Headless skinned rattlesnake on grill tries to bite cook


Dead reptiles need to be handled with care because even after death they can bite and harm you. A headless skinned rattlesnake cooking on a grill unfoiled and tried to bite the cook.

I used to fish for eel at night in a river. Dead and frozen eel would routinely start wiggling around as soon as they warmed up on a grill or cooking pot.

skinned headless rattlesnake

Eel on the BBB grill

Hunters beware, rattlers are not only dangerous in the wilderness while alive but they can still inject you with venom after death. The head of a headless skinned rattlesnake will try to bite you if not buried deep enough or, worse yet, left just lying around in the open.


skinned headless rattlesnake


Headless skinned rattler (Fox News, https://video.foxnews.com/v/6005811511001/#sp=show-clips)

Several days ago, Michael Bartiromo of Fox News reported about the most unusual case involving dead rattlers that ever crossed my desk.

Hunters in Texas found and killed a rattlesnake. They cut off its head, skinned and field dressed it and, since they were just grilling some of the game they had taken earlier, decided to add the rattlesnake to the mix.

The cook put the headless skinned rattlesnake on the grill. Much to the consternation of the cook and the other hunters, the rattler started to move away from the heat. It also looked like it was attempting to strike at the cook. Afraid the snake would just pop out when the lid is opened, the cook did not cover the grill. Instead, one of the hunters used thongs to hold it on the fire to cook.

Eventually, it is going to die”, one hunter states. He was right. The dead snake was finally terminally dead. The hunters consumed it without further incident.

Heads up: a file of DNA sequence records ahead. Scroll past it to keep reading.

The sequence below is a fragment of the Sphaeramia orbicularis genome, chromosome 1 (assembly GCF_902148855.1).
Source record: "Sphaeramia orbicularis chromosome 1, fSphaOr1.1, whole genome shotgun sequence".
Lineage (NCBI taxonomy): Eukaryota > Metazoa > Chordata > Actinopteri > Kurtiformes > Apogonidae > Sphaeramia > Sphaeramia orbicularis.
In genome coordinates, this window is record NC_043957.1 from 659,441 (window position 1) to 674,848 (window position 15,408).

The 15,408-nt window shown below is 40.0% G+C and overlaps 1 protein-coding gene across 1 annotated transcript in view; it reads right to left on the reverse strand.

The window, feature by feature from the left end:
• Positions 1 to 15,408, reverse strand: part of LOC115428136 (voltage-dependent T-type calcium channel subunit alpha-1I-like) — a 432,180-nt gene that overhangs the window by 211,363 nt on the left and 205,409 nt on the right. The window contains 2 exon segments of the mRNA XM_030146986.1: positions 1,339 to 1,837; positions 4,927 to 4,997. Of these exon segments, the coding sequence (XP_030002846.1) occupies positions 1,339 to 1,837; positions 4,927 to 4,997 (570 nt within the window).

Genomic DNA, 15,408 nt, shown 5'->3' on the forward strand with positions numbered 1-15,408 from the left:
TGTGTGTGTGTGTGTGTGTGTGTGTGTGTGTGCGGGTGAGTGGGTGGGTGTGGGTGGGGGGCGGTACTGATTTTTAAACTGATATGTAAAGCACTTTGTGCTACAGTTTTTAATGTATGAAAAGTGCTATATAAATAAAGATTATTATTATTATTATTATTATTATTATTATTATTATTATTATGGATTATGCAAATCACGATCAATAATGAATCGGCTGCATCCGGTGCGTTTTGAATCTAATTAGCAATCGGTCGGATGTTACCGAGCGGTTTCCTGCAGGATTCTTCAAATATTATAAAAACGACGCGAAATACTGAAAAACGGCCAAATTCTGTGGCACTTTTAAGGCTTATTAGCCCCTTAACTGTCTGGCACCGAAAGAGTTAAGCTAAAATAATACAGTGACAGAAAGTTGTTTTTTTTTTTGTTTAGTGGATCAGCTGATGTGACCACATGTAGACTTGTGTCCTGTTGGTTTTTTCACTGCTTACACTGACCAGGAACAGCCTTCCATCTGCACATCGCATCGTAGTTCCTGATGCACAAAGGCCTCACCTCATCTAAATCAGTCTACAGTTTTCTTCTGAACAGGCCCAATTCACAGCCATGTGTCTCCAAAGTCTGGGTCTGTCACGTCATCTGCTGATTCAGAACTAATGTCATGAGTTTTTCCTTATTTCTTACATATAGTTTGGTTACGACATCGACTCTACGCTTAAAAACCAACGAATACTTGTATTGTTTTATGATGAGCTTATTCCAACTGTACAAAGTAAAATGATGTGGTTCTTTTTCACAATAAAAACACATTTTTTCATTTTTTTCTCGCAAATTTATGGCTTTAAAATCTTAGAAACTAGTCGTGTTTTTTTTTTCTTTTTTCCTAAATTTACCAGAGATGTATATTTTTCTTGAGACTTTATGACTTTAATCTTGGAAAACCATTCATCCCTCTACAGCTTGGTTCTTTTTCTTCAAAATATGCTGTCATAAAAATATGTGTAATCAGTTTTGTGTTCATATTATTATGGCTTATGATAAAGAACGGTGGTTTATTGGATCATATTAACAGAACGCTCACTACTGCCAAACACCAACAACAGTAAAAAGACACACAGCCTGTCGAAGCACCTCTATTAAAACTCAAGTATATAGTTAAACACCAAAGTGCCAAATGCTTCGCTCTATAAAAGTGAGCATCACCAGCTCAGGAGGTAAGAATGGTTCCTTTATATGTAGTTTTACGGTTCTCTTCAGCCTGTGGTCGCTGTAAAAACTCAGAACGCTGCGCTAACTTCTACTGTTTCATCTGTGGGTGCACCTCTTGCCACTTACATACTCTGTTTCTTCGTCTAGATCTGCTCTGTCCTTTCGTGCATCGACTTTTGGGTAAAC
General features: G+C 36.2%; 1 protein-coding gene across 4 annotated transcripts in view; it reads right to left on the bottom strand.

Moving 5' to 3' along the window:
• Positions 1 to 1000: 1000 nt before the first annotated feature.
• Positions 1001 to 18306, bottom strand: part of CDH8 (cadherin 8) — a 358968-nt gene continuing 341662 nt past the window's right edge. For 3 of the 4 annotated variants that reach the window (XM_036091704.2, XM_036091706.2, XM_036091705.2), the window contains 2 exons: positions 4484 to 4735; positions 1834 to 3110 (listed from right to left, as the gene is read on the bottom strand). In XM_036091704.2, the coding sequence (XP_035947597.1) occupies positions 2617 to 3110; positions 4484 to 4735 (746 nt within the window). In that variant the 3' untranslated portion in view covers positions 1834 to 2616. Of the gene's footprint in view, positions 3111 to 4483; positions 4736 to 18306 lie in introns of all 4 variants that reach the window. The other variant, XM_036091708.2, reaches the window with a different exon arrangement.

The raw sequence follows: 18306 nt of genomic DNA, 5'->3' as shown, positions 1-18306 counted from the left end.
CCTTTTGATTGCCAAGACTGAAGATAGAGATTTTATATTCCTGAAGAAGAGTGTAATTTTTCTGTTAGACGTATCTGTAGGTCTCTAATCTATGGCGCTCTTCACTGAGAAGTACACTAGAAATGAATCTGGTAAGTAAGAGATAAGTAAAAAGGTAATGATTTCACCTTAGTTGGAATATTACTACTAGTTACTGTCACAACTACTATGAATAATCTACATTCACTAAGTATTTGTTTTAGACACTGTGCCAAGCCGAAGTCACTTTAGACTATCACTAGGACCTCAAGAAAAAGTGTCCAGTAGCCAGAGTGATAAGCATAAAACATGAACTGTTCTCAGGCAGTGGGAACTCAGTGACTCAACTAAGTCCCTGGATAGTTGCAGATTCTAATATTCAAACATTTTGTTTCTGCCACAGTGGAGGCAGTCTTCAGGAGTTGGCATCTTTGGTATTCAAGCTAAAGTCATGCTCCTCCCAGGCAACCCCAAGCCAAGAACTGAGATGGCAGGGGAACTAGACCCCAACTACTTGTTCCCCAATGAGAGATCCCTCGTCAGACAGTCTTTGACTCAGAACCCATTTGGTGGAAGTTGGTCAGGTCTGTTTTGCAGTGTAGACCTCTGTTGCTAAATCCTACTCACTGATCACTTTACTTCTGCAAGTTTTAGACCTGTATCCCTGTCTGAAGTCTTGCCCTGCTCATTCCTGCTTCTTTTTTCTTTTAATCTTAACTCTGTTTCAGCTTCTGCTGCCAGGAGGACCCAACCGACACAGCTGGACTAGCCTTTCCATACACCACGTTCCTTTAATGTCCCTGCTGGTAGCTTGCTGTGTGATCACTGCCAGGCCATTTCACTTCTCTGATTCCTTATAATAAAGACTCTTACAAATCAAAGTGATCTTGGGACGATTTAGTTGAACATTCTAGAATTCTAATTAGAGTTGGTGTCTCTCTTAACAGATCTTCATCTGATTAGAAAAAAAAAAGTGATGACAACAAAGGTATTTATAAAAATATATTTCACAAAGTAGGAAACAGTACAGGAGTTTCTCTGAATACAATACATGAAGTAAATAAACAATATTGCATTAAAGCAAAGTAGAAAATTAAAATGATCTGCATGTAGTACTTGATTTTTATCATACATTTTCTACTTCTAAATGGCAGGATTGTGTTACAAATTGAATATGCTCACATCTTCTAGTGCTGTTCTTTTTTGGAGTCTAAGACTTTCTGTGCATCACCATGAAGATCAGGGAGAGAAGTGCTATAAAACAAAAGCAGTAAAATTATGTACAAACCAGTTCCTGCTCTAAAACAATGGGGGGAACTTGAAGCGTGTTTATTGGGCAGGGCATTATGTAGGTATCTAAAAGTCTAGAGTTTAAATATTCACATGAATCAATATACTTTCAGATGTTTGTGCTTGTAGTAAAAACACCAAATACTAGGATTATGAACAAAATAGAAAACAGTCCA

That corresponds to my experience with eels. They would finally stop wiggling around and could be cooked and eaten.

Other reptiles are also known for retaining their biting capability after death. Though the head is no longer controlling the body, it retains its basic capabilities to move by reflex long after death. The nervous system of reptiles is primitive enough to function to a degree without direction and control from the brain.

Even humans are said to remain conscious for a few seconds after decapitation as science now tells us. There are reports of decapitated prisoners during the French revolution expressed facial disgust for the words of the executioner holding up the head for display.


Altogether, this illustrates that hunters always need to account for the chance that a dead animal can still attack and harm them when approached too soon or carelessly. Not only when reptiles are involved but with mammals only. More than one “dead” wild boar has sprung back to life when the hunter who shot him approached.

Hunters beware.


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Publisher and Editor in Chief at United Seabears
Peter Jaeckle is the publisher and Chief Editor of the California Hunting Post.You can find him also on Google+,Twitter, Facebook and on many other sites. Over the past decades he has written on investments, dogs and dog rescue, economic and on environmental topics.

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